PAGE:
Spalted Mango Concert Ukulele
Here’s a new Spalted Mango Concert Ukulele. Originally destined for Hale Ukulele in San Diego, this concert was scooped up by the sister of a previous client.
Mango used to be a junk wood–left to rot, cut for pallets or maybe burned for firewood. Somtime ago wood turners and artisans discovered the beauty of this wood for art projects, and more recently, ukulele builders have embraced this wood as plausible for their builds. It doesn’t have great “tap tone”, but then again, neither do some other woods that have been customarily used for acoustic instruments. This particular piece of wood has been aging in a cabinet makers shop for over 25 years. For these small instruments with low volume and nylon strings I think it is more important to talk in terms of wood density. Mango definitely fits the bill in this catagory; and, if you can find the right piece of wood, the appearance can be spectacular. Possibly, for these reasons, mango wood is becoming increasingly expensive and hard to find.
The Mango Wood in this Spalted Mango Concert Ukulele is all from the same billet of wood. You can see how the look varies radically in one piece of this wood. This particular piece of wood was originally abouty six feet tall by five inches wide and one and one-quarter of an inch thick. With such a variety of appearances in one pice of wood making a match can be difficult. I particularly like the marbly sides and the dark “chevron” on the lower bout–definitely one-of-a-kind.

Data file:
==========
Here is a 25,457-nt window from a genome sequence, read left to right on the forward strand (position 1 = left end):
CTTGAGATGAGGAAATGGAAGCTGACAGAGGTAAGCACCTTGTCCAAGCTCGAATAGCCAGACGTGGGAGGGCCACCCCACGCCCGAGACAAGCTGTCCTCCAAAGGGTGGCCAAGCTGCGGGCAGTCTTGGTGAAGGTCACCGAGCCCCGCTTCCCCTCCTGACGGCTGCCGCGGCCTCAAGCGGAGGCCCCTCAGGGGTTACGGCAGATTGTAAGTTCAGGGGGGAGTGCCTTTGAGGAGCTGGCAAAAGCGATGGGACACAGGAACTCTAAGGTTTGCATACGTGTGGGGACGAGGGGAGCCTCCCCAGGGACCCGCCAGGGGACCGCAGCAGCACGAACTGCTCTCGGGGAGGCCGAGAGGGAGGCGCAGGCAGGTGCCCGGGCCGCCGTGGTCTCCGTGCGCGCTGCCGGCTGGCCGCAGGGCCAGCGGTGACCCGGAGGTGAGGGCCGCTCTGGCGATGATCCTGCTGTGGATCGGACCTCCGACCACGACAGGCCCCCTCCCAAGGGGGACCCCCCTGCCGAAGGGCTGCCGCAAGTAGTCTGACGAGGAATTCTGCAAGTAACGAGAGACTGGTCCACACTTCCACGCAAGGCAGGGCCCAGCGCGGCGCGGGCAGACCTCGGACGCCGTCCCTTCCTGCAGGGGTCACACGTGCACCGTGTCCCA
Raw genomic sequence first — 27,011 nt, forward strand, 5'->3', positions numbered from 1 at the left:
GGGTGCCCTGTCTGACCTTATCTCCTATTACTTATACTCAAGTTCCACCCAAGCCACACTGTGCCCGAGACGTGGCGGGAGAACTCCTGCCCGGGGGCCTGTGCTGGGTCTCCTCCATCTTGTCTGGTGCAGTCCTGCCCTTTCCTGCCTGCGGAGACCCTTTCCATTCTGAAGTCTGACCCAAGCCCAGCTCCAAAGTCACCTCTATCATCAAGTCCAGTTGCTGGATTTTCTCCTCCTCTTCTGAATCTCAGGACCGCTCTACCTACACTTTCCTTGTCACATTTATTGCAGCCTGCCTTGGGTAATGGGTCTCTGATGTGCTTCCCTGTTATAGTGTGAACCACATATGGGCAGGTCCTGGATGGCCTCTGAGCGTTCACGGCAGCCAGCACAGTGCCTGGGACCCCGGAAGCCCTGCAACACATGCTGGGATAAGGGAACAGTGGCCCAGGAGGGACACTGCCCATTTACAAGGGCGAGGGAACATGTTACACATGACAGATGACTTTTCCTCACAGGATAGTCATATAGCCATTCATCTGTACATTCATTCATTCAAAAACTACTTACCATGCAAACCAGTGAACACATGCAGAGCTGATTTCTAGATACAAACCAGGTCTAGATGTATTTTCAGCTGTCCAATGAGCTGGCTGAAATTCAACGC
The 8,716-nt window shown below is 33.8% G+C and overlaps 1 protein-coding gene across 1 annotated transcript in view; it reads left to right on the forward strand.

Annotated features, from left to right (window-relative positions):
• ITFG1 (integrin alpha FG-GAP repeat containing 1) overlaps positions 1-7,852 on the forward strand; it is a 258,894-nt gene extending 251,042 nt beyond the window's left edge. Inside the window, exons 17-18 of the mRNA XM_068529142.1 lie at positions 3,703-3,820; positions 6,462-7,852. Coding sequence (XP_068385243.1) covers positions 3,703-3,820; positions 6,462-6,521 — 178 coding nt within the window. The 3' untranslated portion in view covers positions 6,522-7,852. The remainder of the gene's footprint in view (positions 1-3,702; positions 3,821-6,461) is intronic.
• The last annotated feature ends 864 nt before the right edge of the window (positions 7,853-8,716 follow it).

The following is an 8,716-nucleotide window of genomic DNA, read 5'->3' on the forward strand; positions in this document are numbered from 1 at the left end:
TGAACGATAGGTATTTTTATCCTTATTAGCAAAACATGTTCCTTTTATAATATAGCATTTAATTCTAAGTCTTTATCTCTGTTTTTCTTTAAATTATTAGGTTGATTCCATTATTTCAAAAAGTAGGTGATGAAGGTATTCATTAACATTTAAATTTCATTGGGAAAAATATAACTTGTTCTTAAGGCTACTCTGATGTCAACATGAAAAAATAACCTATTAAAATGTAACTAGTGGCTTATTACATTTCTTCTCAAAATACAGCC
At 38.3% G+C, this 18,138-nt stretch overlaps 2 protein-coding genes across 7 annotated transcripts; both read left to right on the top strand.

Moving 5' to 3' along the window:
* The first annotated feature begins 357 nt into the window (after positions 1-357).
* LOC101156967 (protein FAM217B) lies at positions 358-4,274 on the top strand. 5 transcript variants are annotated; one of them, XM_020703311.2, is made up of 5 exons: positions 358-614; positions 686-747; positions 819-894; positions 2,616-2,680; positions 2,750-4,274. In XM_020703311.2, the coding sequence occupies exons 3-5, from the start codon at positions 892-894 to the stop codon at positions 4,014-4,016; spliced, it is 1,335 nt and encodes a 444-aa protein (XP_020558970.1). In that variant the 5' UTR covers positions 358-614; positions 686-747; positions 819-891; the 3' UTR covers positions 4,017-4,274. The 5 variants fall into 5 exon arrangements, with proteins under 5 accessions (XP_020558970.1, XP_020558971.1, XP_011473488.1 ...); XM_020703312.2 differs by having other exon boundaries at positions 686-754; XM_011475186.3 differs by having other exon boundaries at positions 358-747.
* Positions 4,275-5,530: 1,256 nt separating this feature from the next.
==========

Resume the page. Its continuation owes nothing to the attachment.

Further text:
This ukulele is accented with Vanuatu Maidou Burl and India Rosewood binding. The purfling is blue Paua Abalone. The finger board and bridge are Macassar ebony. The neck is Honduran Mahogany with a carbon fiber truss rod. The tuners are Gotoh Planetary 4:1.
The client specifically asked for D’Addario Nyltek “tenor” strings, high “G”. I use tenor strings on most of my concert builds and find that they add a touch of depth to the tonal quality of the instrument for a big sound in a small instrument. Go Mango!